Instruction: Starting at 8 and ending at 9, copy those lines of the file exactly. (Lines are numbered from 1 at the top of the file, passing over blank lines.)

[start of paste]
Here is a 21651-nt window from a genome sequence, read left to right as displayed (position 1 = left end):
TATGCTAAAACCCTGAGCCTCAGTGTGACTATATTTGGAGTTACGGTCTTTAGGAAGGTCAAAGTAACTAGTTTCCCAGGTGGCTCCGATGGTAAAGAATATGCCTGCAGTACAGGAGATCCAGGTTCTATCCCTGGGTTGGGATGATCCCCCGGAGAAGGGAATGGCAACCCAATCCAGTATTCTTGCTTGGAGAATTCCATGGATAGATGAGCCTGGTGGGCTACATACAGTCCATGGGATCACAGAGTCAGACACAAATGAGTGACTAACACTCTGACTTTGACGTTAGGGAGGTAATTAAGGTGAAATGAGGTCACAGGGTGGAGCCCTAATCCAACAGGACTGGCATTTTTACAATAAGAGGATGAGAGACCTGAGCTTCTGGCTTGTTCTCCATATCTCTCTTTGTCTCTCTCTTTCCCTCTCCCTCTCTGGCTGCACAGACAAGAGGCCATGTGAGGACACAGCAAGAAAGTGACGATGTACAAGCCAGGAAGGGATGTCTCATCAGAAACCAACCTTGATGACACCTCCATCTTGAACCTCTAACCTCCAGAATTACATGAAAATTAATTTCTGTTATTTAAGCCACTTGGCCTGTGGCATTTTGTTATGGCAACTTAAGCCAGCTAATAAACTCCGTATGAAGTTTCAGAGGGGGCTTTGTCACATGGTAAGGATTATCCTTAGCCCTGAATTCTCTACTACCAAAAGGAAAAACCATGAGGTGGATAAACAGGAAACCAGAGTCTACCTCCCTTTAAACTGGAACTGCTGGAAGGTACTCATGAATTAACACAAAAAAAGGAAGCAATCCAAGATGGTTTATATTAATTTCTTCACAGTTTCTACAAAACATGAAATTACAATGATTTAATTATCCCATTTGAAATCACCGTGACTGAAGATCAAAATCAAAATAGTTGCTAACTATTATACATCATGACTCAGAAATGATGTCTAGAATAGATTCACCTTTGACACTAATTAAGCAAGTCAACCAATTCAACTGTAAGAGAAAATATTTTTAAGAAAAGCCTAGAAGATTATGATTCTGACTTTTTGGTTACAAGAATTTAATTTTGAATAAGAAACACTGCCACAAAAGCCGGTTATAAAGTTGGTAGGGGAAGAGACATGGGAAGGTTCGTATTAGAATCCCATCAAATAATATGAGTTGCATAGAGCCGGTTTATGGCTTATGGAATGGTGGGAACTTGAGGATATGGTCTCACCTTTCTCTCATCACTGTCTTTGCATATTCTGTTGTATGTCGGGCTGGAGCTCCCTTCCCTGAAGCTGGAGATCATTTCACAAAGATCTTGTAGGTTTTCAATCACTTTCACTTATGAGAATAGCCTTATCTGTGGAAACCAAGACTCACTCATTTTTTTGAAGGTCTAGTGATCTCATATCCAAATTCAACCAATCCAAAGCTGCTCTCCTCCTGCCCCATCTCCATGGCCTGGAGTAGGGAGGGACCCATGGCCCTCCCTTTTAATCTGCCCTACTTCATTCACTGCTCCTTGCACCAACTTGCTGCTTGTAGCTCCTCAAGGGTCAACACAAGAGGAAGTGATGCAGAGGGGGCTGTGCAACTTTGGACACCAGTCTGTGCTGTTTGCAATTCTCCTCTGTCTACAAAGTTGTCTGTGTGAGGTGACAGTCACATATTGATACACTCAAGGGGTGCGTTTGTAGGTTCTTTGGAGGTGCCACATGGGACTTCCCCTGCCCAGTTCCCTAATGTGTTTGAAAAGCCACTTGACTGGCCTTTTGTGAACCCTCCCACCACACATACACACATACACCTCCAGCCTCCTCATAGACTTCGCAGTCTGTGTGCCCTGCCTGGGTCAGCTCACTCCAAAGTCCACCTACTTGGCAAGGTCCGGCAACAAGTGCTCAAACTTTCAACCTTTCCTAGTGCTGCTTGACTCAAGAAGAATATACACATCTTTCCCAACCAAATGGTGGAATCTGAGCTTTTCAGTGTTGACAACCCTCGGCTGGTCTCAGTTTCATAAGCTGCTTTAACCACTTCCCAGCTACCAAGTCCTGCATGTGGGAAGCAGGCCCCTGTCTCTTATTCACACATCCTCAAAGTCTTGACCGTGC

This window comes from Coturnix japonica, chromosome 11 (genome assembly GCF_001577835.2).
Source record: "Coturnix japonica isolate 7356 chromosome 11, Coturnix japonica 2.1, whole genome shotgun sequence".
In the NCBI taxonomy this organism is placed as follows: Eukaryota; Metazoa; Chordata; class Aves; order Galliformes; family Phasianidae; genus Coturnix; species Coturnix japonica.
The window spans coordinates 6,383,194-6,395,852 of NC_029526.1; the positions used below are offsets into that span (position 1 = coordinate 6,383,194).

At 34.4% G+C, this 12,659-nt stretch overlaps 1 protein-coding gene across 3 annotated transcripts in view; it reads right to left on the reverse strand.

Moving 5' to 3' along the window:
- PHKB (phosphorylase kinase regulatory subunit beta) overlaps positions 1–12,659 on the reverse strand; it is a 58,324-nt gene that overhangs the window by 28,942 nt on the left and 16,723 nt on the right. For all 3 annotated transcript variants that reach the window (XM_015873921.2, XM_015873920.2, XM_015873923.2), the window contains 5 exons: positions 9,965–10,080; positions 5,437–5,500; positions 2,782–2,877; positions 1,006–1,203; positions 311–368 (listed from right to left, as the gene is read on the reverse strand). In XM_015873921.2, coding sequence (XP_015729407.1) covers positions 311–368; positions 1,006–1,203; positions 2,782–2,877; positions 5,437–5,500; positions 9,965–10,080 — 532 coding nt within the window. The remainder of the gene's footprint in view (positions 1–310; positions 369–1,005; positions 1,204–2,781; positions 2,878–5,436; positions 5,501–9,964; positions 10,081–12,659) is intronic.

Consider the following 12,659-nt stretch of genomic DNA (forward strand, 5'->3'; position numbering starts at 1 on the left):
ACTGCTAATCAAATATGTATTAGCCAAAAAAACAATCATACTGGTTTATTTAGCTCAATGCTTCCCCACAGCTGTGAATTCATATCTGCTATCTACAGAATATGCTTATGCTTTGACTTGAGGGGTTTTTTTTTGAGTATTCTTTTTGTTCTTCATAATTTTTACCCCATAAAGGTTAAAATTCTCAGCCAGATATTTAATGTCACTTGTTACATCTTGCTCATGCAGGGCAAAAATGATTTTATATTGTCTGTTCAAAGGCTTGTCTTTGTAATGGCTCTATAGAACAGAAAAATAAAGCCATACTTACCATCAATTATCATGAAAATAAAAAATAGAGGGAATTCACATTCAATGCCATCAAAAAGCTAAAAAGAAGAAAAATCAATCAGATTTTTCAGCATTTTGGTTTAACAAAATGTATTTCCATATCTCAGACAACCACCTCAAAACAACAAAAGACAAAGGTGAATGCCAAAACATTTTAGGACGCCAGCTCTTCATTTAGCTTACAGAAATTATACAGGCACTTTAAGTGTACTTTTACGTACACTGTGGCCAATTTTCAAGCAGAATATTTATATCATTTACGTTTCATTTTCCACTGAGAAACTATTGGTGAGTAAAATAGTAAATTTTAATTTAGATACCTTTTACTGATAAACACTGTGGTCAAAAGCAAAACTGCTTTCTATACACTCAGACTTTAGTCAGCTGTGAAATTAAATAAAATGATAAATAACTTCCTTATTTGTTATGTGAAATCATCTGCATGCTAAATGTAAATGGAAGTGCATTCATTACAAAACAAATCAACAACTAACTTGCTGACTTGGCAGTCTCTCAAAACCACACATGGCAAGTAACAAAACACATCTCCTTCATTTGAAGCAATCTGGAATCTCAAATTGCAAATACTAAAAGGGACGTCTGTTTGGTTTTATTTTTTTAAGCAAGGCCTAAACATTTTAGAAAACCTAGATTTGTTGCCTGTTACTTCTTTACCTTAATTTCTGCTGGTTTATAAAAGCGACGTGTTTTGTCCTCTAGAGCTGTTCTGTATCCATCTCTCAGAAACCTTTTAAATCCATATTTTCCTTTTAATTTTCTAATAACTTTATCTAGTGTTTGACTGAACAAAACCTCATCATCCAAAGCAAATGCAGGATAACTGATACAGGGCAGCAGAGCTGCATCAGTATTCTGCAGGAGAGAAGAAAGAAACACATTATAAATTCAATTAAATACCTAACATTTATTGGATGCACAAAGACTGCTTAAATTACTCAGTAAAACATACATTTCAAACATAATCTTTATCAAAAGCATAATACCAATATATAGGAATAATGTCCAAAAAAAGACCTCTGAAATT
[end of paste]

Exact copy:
Moving 5' to 3' along the window:
- PHKB (phosphorylase kinase regulatory subunit beta) overlaps positions 1–12,659 on the reverse strand; it is a 58,324-nt gene that overhangs the window by 28,942 nt on the left and 16,723 nt on the right. For all 3 annotated transcript variants that reach the window (XM_015873921.2, XM_015873920.2, XM_015873923.2), the window contains 5 exons: positions 9,965–10,080; positions 5,437–5,500; positions 2,782–2,877; positions 1,006–1,203; positions 311–368 (listed from right to left, as the gene is read on the reverse strand). In XM_015873921.2, coding sequence (XP_015729407.1) covers positions 311–368; positions 1,006–1,203; positions 2,782–2,877; positions 5,437–5,500; positions 9,965–10,080 — 532 coding nt within the window. The remainder of the gene's footprint in view (positions 1–310; positions 369–1,005; positions 1,204–2,781; positions 2,878–5,436; positions 5,501–9,964; positions 10,081–12,659) is intronic.